In a game like DnD, there’s a lot of time agonizing over the pieces on the board, trying to decided between 10 to 100 different bad-to-less-bad moves. It’s like chess without what I’ve realized is the pure genius of using a turn-clock.

Now, to be sure, the stuff in DnD that causes this kind of behavior is there for a reason — with all those tactical options/threats, there’s plenty of good reasons not to remain static in a fight and just plug away: “Roll to hit, roll damage, next guy…”

But there are lots of ways to solve that problem, and Fate keeps things interesting by seeding the play area with a constantly expanding and shifting list of Aspects — free-floating bonuses that you can use to buff up both your attacks and defenses if you can just think of a cool way your guy takes advantage of them.  Rather than reviewing your many chess-like options, you’re looking at the things happening in a fight and asking “what is out there that I can take advantage of?”  It’s kind of the role-playing combat version of what Jackie Chan does when you try to attack him with a stepladder.

((There are other ways to solve the problem of static, boring combats, by the way, and I’m going to talk about how Dragon Age RPG does it in some other post, but not today.))

The problem is, while it’s a more aggressive, active, and generally more inventive way of getting the players to interact with the ‘story’ of a conflict, it’s kind of… different, and it does increase processing time when, during every person’s turn, you have to stop to remind yourself to DO it.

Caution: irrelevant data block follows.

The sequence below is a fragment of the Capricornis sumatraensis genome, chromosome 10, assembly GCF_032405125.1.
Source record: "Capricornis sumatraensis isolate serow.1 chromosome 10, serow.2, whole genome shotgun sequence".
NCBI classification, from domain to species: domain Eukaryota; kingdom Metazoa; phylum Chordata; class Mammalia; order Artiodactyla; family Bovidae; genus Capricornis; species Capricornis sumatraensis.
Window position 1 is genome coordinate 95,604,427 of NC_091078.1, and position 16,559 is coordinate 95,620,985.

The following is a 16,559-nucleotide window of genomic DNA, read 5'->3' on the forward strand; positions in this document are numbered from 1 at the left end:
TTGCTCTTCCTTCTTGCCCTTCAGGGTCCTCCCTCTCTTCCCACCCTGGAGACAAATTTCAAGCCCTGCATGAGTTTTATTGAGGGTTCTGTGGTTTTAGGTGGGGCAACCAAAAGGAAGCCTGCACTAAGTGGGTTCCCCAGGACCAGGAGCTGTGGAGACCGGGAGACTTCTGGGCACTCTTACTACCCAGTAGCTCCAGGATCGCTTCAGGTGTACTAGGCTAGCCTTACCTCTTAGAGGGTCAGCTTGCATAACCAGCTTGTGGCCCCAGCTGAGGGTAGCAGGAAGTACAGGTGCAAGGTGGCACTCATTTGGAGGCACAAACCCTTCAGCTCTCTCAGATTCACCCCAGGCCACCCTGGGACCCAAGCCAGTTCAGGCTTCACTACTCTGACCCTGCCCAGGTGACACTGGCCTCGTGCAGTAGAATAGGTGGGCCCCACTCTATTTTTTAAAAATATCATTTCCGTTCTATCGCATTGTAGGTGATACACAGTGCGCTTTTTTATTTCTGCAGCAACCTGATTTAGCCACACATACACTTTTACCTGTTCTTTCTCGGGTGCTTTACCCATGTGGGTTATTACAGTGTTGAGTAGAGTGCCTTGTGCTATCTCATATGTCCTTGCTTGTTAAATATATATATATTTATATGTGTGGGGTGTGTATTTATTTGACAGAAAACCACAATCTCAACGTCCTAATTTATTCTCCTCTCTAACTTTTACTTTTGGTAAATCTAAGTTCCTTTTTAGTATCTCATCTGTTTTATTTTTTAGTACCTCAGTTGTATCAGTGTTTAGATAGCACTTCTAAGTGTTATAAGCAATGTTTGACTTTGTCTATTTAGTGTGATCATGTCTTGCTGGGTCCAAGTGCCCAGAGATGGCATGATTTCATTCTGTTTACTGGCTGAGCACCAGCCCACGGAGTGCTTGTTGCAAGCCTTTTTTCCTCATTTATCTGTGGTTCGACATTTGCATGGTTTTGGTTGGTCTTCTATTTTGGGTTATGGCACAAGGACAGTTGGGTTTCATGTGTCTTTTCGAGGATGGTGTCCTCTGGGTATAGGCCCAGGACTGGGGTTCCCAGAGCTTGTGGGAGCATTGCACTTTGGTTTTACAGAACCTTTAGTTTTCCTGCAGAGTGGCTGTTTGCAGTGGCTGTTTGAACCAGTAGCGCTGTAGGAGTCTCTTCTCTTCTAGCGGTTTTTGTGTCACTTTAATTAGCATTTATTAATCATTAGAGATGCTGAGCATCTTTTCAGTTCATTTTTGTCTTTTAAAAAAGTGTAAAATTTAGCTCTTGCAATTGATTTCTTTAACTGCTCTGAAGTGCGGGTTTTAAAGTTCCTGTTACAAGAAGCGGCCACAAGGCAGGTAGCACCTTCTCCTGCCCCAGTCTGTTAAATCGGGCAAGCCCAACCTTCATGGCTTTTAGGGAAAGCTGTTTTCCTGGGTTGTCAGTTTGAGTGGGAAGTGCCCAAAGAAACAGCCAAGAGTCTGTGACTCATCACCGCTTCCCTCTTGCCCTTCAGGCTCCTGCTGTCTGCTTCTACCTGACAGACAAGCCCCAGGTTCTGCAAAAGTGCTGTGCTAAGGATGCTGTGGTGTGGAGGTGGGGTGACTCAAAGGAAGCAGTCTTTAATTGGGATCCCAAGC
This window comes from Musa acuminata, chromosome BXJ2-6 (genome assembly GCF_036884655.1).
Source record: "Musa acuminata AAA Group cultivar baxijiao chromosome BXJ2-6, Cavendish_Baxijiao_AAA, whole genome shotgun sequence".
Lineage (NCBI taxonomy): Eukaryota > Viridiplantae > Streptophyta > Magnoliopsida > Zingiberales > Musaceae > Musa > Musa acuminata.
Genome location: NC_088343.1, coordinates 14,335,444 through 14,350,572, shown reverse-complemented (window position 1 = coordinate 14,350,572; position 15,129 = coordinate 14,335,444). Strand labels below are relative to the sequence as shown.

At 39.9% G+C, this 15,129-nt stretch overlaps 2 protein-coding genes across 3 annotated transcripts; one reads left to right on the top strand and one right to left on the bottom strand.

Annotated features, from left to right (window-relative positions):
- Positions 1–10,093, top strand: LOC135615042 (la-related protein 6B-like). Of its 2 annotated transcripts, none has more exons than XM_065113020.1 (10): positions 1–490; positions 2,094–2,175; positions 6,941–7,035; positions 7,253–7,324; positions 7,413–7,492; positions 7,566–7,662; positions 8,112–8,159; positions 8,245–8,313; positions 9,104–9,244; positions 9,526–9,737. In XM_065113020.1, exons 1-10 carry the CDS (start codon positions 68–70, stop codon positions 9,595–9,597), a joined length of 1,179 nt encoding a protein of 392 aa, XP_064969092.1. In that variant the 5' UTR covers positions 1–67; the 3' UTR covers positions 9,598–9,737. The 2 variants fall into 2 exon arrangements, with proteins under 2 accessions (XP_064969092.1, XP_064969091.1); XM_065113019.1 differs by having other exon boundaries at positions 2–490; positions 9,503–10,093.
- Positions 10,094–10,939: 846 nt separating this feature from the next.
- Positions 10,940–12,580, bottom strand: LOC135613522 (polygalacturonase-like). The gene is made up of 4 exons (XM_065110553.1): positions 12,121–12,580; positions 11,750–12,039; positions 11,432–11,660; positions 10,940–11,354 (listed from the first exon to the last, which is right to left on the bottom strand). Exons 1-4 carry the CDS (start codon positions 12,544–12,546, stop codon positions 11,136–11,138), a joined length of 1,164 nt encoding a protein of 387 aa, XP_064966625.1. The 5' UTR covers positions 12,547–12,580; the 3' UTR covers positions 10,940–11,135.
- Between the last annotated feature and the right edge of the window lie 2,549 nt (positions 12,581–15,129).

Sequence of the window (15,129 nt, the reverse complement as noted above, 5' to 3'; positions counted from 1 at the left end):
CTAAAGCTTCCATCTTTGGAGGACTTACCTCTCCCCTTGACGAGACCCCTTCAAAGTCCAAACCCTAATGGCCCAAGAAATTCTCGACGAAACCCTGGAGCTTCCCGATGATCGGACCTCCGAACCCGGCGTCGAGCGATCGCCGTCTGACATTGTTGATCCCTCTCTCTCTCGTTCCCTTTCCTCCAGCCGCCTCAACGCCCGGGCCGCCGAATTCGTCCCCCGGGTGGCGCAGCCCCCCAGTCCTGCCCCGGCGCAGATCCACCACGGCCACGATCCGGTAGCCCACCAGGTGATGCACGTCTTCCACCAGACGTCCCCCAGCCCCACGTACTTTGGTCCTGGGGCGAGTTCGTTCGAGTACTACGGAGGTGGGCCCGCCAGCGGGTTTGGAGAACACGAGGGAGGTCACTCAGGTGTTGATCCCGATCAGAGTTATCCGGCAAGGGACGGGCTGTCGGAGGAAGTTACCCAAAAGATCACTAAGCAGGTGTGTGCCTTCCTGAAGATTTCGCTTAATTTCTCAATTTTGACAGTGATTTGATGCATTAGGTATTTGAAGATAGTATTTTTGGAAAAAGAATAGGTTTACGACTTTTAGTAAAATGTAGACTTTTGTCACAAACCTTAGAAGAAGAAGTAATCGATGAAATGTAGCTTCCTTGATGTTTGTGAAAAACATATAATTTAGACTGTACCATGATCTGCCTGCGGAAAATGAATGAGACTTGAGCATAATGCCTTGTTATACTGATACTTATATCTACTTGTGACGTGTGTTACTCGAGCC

My impression of the game – any game – has to be informed somewhat by what I see at the table and how I feel afterwards.

What I see at the table is that we’re having fun, and that some of that fun – perhaps a higher percentage than usual – is coming from the system. Kudos to the system.

More than any other ‘indie’ game I’ve played recently, Diaspora strikes me as a game that would work well in a longer-form game. This isn’t surprising; it’s a game designed by a group of guys inspired by Traveller, who come to Aspects and a lot of the Fate kung-fu a little uncomfortably, even after all this time — there’s is a mindset that assumes the 20-session campaign, and they built a game that supports that kind of play.

Moreover, they built a game that makes me support that kind of play, which is quite the accomplishment. Again, kudos.

I don’t know how long this game will run — I continue to muse about what game we’ll play next — but I’m in no hurry to wrap up and move on to the next thing. For now, I’m more than happy to stick around and – now that we’ve got system and all the sub-systems introduced – see what happens.